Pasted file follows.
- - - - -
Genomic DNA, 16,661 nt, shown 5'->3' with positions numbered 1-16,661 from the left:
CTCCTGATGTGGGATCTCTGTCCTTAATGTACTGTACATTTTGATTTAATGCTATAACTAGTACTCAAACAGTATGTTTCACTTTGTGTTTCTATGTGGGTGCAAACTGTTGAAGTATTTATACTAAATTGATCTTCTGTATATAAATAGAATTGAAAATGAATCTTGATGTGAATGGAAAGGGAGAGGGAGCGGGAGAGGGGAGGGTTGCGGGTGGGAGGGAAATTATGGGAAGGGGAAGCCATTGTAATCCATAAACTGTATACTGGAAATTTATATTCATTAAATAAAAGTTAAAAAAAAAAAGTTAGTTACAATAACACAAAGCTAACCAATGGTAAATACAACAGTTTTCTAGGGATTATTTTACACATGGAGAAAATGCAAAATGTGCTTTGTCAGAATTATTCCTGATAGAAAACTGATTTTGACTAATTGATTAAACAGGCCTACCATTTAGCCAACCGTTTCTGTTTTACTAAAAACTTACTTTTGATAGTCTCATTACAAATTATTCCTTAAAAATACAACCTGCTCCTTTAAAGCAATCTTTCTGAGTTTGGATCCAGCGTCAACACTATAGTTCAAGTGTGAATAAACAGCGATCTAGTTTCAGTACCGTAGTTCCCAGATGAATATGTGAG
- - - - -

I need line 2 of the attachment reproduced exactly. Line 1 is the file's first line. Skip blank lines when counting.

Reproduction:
CTCCTGATGTGGGATCTCTGTCCTTAATGTACTGTACATTTTGATTTAATGCTATAACTAGTACTCAAACAGTATGTTTCACTTTGTGTTTCTATGTGGGTGCAAACTGTTGAAGTATTTATACTAAATTGATCTTCTGTATATAAATAGAATTGAAAATGAATCTTGATGTGAATGGAAAGGGAGAGGGAGCGGGAGAGGGGAGGGTTGCGGGTGGGAGGGAAATTATGGGAAGGGGAAGCCATTGTAATCCATAAACTGTATACTGGAAATTTATATTCATTAAATAAAAGTTAAAAAAAAAAAGTTAGTTACAATAACACAAAGCTAACCAATGGTAAATACAACAGTTTTCTAGGGATTATTTTACACATGGAGAAAATGCAAAATGTGCTTTGTCAGAATTATTCCTGATAGAAAACTGATTTTGACTAATTGATTAAACAGGCCTACCATTTAGCCAACCGTTTCTGTTTTACTAAAAACTTACTTTTGATAGTCTCATTACAAATTATTCCTTAAAAATACAACCTGCTCCTTTAAAGCAATCTTTCTGAGTTTGGATCCAGCGTCAACACTATAGTTCAAGTGTGAATAAACAGCGATCTAGTTTCAGTACCGTAGTTCCCAGATGAATATGTGAG